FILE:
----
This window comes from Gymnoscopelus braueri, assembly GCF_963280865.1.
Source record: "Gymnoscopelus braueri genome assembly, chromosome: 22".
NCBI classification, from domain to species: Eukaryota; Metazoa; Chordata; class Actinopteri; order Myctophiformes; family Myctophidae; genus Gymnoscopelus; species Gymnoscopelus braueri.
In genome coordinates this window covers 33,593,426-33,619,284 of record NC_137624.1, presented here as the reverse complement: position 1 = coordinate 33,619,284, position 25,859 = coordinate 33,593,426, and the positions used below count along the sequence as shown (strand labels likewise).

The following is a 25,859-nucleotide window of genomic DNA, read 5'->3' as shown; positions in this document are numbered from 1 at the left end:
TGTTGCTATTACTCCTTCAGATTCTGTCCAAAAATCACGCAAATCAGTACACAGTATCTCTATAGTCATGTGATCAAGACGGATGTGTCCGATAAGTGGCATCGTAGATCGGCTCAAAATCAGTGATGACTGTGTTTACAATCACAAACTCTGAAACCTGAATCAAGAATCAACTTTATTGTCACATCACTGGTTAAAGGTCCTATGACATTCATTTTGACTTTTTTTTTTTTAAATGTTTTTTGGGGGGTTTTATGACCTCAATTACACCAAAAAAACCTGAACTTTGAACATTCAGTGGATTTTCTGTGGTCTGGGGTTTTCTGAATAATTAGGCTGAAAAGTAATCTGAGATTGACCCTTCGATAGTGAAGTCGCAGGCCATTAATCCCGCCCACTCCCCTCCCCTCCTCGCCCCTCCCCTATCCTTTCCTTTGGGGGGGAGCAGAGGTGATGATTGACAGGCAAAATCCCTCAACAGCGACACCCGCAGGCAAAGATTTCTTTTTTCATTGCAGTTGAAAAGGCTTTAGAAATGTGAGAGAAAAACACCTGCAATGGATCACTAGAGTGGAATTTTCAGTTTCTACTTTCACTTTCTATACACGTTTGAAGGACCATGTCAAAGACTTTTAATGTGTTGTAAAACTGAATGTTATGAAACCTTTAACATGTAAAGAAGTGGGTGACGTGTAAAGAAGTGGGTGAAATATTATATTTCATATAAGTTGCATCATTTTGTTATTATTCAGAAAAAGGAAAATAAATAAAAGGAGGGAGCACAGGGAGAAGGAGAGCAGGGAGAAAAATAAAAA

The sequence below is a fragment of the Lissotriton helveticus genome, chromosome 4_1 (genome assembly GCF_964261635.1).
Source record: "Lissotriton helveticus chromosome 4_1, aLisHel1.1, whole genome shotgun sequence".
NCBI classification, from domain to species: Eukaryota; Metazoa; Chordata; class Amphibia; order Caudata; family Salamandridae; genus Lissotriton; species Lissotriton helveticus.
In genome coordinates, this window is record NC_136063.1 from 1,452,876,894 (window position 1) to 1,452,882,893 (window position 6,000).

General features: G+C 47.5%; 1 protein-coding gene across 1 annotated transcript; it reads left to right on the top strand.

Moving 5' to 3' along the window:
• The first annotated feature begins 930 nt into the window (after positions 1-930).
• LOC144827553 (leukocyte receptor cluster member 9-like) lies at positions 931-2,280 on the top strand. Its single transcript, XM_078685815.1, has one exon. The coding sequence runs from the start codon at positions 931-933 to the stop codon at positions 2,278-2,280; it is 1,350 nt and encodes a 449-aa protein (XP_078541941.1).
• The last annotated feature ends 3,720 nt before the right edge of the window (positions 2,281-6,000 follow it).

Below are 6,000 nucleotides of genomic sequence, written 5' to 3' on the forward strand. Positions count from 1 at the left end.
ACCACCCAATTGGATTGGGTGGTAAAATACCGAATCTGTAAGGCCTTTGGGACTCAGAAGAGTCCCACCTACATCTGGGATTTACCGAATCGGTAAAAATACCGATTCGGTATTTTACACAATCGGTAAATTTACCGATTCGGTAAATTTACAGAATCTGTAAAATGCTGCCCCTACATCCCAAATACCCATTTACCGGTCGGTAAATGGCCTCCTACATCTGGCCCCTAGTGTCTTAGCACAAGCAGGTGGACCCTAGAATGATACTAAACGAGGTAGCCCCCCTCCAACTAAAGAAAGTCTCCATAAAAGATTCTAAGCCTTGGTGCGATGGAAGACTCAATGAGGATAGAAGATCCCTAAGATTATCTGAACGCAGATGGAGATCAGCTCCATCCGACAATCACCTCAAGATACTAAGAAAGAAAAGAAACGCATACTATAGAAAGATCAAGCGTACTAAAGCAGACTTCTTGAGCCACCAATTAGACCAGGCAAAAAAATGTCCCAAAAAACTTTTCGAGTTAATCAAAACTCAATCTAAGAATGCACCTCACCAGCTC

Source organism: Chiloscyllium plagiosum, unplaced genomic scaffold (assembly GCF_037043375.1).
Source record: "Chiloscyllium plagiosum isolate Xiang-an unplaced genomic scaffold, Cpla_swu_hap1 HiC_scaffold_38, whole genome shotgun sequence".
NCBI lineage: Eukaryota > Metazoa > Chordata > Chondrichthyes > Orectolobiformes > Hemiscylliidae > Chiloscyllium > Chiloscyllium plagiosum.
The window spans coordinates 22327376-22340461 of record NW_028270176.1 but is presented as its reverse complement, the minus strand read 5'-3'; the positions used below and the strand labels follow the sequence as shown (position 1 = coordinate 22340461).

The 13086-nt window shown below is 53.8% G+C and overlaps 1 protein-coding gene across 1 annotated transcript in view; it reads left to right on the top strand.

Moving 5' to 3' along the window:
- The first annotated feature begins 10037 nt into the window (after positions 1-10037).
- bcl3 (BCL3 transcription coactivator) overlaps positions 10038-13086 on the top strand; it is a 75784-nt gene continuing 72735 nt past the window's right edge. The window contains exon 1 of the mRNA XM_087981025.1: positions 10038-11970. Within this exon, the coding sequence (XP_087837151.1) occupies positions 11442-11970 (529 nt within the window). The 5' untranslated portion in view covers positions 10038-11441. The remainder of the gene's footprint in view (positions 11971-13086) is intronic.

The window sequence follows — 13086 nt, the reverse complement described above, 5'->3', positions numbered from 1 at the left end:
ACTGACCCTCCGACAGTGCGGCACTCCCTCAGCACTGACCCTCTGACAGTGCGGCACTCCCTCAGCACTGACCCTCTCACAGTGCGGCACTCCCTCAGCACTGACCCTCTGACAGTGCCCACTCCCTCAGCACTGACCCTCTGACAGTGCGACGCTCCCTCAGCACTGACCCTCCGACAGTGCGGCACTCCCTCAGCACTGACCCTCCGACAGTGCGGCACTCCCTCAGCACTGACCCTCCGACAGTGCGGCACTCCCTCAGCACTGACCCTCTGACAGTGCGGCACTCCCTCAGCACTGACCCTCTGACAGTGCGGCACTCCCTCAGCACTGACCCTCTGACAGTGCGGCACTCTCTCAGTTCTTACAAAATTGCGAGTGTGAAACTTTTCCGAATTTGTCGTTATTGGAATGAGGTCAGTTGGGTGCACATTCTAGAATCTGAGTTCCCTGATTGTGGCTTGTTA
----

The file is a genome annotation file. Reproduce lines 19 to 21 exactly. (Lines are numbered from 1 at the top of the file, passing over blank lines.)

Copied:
Source record: "Chiloscyllium plagiosum isolate Xiang-an unplaced genomic scaffold, Cpla_swu_hap1 HiC_scaffold_38, whole genome shotgun sequence".
NCBI lineage: Eukaryota > Metazoa > Chordata > Chondrichthyes > Orectolobiformes > Hemiscylliidae > Chiloscyllium > Chiloscyllium plagiosum.
The window spans coordinates 22327376-22340461 of record NW_028270176.1 but is presented as its reverse complement, the minus strand read 5'-3'; the positions used below and the strand labels follow the sequence as shown (position 1 = coordinate 22340461).